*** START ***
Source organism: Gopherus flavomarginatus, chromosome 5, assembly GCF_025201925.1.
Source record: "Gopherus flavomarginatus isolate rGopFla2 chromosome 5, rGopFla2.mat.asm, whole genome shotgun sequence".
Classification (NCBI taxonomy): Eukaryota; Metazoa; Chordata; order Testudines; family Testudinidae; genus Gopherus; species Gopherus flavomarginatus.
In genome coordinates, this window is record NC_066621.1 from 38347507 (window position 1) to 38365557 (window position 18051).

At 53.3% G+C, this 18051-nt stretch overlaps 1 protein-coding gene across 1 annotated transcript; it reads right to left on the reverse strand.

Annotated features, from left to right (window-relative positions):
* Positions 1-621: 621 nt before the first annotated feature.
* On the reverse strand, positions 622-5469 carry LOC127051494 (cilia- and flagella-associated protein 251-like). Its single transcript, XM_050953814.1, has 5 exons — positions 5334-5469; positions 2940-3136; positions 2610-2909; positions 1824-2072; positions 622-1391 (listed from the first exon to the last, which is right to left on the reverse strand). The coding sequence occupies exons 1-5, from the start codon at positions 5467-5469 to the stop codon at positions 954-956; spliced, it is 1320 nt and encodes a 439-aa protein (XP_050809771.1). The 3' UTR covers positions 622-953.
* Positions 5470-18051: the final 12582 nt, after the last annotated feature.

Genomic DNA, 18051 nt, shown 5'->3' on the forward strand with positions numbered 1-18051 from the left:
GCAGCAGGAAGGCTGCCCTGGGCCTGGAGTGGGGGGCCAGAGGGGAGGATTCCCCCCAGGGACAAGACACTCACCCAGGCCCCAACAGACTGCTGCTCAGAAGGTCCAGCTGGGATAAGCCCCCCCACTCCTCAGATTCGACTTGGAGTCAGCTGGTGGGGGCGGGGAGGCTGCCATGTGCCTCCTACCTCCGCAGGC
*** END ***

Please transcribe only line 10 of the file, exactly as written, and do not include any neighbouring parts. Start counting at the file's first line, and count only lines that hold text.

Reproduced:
Genomic DNA, 18051 nt, shown 5'->3' on the forward strand with positions numbered 1-18051 from the left: